responsive in other expression analysis. Comparison of these genes
revealed antagonistic regulation of almost all by both hormones; these
lines (24). All the information from these tools can be accessed
had previously been annotated as being responsible for protein storage through the Rice PIPELINE system (40). These tools may be
and defense against pathogens. Comparison of the cis-elements of important for improving not only rice but also other cereals,
genes responsive to one or antagonistic to both hormones revealed because functionally important sequences are conserved and
that the antagonistic genes had cis-elements related to ABA and GA may be identified by their synteny. Of these tools, the FL-
responses. The genes responsive to only one hormone were rich in cDNA clones, in particular, are necessary for the identification
cis-elements that supported ABA and GA responses. In a search for of exon-intron boundaries and gene-coding regions within
the phenotypes of mutants in which a retrotransposon was inserted in genomic sequences and for comprehensive gene function anal-
these hormone-responsive genes, we identified phenotypes related to ysis at transcriptional and translational levels. On the basis of
seed formation or plant height, including sterility, vivipary, and the results of our large-scale FL-cDNA analysis (18), we have
dwarfism. In comparison of cis-elements for hormone response genes
between rice and Arabidopsis thaliana, we identified cis-elements for
constructed a monitoring system that uses an oligonucleotide
dehydration-stress response as Arabidopsis specific and for protein array to monitor gene transcriptional levels and to develop
storage as rice specific. genome-wide functional analysis of rice. The array was com-
posed of 21,938 probes with 60-mer oligonucleotides synthe-
sized at a gene-specific region (2, 13, 34) from 32,127 FL-
Article published online before print. See web site for date of publication cDNAs. Mapping of these cDNA clones to genomic DNA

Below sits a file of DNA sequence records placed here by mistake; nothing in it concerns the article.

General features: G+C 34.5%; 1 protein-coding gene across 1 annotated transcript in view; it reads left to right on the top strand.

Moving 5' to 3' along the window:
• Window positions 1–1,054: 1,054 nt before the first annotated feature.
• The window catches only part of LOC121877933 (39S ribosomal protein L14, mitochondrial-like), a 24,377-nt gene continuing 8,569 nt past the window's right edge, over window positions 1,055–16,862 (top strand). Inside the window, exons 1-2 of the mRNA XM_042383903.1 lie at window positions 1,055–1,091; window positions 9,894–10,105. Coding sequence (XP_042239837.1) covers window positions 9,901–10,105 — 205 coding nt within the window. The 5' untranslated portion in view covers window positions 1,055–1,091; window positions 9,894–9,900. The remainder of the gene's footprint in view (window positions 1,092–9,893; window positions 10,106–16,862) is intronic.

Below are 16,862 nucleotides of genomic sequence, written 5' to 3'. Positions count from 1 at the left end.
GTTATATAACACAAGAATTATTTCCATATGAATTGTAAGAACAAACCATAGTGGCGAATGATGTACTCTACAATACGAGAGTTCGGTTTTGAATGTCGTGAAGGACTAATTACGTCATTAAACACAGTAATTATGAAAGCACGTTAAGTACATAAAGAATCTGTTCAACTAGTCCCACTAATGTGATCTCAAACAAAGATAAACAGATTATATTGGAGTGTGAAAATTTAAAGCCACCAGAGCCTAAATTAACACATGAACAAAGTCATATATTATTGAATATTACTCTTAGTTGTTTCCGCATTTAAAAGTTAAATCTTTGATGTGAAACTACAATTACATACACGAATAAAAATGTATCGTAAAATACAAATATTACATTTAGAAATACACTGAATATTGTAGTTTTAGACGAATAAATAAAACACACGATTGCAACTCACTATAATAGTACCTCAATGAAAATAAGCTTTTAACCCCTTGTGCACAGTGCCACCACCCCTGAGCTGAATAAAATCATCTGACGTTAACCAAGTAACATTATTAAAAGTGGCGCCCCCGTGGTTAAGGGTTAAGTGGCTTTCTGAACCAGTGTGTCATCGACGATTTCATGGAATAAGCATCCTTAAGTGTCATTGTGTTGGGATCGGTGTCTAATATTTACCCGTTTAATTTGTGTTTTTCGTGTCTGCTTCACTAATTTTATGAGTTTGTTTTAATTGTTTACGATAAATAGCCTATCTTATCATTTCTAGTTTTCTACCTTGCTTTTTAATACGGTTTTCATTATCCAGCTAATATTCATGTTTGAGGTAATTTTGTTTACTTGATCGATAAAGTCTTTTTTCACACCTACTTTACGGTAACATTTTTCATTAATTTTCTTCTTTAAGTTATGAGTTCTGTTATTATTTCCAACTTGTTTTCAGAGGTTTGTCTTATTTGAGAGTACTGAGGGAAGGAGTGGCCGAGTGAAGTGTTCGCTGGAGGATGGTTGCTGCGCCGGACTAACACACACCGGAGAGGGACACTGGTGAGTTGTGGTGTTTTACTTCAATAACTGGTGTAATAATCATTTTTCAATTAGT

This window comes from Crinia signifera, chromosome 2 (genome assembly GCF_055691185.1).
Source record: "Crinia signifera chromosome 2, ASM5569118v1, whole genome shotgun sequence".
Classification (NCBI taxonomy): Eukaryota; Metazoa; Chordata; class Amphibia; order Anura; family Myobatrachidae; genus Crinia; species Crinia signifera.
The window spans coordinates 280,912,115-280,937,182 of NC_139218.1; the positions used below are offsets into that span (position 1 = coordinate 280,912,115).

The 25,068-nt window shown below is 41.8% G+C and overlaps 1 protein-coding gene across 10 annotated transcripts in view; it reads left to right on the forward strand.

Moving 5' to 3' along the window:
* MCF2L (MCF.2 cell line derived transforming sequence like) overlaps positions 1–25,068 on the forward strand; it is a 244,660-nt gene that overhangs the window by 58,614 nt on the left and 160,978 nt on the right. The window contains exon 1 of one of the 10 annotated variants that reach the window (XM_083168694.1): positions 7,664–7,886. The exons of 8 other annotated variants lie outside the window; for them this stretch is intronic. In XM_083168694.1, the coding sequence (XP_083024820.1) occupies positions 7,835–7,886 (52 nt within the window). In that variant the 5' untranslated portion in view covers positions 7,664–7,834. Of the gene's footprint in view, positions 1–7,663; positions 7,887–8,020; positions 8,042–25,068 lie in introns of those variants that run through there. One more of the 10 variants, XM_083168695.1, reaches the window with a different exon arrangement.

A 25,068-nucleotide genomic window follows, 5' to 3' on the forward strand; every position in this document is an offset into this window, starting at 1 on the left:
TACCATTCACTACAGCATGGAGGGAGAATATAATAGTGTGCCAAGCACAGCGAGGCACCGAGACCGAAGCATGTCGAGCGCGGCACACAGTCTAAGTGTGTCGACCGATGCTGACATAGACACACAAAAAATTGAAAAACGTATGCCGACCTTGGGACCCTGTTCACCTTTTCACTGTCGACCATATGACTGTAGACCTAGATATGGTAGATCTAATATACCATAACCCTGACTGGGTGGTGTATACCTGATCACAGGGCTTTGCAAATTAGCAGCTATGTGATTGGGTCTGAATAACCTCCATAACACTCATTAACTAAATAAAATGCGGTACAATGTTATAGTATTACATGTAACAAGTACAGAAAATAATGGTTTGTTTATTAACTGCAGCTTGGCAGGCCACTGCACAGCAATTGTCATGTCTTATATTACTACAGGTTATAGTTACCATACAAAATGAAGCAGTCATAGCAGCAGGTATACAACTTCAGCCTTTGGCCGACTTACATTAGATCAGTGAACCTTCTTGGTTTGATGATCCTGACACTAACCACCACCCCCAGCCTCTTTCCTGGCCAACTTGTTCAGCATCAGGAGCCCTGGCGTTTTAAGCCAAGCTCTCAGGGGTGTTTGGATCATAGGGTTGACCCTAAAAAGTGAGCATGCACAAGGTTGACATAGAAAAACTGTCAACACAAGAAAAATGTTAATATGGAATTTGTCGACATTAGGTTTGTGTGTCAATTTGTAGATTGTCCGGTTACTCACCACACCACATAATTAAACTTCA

(http://physiolgenomics.physiology.org).
Address for reprint requests and other correspondence: S. Kikuchi, National
revealed that there are about 20,500 transcriptional units (TUs),
Institute of Agrobiological Sciences, 2-1-2, Kannondai, Tsukuba, Ibaraki and clustering of these cDNA clones revealed a unique clone
305-8602, Japan (E-mail: skikuchi@nias.affrc.go.jp). set. Of the ⬃20,500 TUs located on genomic DNA, single
1094-8341/04 $5.00 Copyright © 2004 the American Physiological Society 87
88 PROFILING OF PHYTOHORMONE-RESPONSIVE GENES IN RICE

clones on TU are ⬃14,000 and multiple clones on TU are Plant Material and RNA Preparation
⬃16,000 (⬃6,500 TUs). About 2,000 clones were unmapped The callus used for total RNA extraction was derived from the
according to incomplete genome sequences. The probes were scutellum of the japonica rice cultivar “Nipponbare” and was culti-
selected from these results. vated in Murashige and Skoog medium (27) containing 10 ␮M
We used the arrays as probes to hybridize target RNAs 2,4-dichlorophenoxyacetic acid. Such callus maintains the ability to
prepared from normally grown callus and from callus treated develop roots and leaves. After the calluses had been cultured in the
with abscisic acid (ABA) or gibberellin (GA). The interaction medium for 30 days, they were transferred to a medium containing the
between ABA and GA is an important factor controlling the plant hormones ABA or GA and cultured for 3 days. The concentra-
transition from embryogenesis to germination in seeds. The tion of each plant hormone was adjusted to 50 ␮M. After culturing,
effects of these hormones are competitive, in that ABA pro- we used an RNeasy Plant Mini Kit (Qiagen, Tokyo, Japan) to extract
total RNA from the hormone-treated calluses and from the control
motes seed dormancy, whereas GA promotes seed germina-
calluses (which were not treated with either hormone for the 3-day
tion. Cereals are excellent plants in which to explore the period). mRNA was isolated with an Oligotex-dt30 (Super) mRNA
molecular mechanisms involved in hormonally regulated gene purification kit (Takara, Shiga, Japan). Purified mRNA was amplified,
expression, particularly the antagonism between ABA and GA labeled, and hybridized to the rice 22,000-oligonucleotide array ac-
(14). Reports of such explorations (10, 22) have suggested the cording to the manufacturer’s protocols (Agilent Technologies). For
presence of cross talk, but these studies have investigated only each experiment described in this study, the data presented represent

Downloaded from physiolgenomics.physiology.org on November 28, 2008


part of the relationship between dormancy and germination in averaged results from hybridization to four oligonucleotide arrays in
plants. two-dye swap experiments.
In a previous study we elucidated the mechanisms of inter- Data Scanning, Quantification, and Processing
action between ABA and GA signaling in rice by using the
above tools for rice functional genomics, including rice 8,987- The hybridized and washed material on each glass slide was
cDNA microarray (38). Here we describe a comprehensive scanned with an Agilent DNA microarray scanner (model G2565BA;
transcriptional profiling of phytohormone response genes in Agilent Technologies). Feature Extraction and Image Analysis soft-
rice, phenotype analysis, and comparative analysis of transcrip- ware (version A.6.1.1, Agilent Technologies), was used to locate and
delineate every spot in the array and to integrate each spot’s intensity,